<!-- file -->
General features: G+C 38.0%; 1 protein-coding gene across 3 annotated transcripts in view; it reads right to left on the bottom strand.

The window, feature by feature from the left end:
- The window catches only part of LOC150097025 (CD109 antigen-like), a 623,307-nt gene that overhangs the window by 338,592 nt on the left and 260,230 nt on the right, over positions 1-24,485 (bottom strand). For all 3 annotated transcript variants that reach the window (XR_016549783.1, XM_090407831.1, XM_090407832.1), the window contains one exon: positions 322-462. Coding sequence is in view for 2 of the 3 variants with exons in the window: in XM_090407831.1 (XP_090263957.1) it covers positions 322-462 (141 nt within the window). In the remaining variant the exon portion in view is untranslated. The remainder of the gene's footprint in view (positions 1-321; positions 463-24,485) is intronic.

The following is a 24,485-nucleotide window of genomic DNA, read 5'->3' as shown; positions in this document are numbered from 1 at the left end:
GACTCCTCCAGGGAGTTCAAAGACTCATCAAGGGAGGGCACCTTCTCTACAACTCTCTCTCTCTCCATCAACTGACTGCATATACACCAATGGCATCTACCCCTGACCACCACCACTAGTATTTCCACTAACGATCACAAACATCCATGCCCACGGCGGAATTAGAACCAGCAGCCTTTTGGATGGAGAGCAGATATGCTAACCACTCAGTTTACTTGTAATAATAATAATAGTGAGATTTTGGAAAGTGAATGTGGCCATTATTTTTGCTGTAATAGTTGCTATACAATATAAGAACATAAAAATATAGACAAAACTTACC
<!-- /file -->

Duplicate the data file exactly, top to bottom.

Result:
General features: G+C 38.0%; 1 protein-coding gene across 3 annotated transcripts in view; it reads right to left on the bottom strand.

The window, feature by feature from the left end:
- The window catches only part of LOC150097025 (CD109 antigen-like), a 623,307-nt gene that overhangs the window by 338,592 nt on the left and 260,230 nt on the right, over positions 1-24,485 (bottom strand). For all 3 annotated transcript variants that reach the window (XR_016549783.1, XM_090407831.1, XM_090407832.1), the window contains one exon: positions 322-462. Coding sequence is in view for 2 of the 3 variants with exons in the window: in XM_090407831.1 (XP_090263957.1) it covers positions 322-462 (141 nt within the window). In the remaining variant the exon portion in view is untranslated. The remainder of the gene's footprint in view (positions 1-321; positions 463-24,485) is intronic.

The following is a 24,485-nucleotide window of genomic DNA, read 5'->3' as shown; positions in this document are numbered from 1 at the left end:
GACTCCTCCAGGGAGTTCAAAGACTCATCAAGGGAGGGCACCTTCTCTACAACTCTCTCTCTCTCCATCAACTGACTGCATATACACCAATGGCATCTACCCCTGACCACCACCACTAGTATTTCCACTAACGATCACAAACATCCATGCCCACGGCGGAATTAGAACCAGCAGCCTTTTGGATGGAGAGCAGATATGCTAACCACTCAGTTTACTTGTAATAATAATAATAGTGAGATTTTGGAAAGTGAATGTGGCCATTATTTTTGCTGTAATAGTTGCTATACAATATAAGAACATAAAAATATAGACAAAACTTACC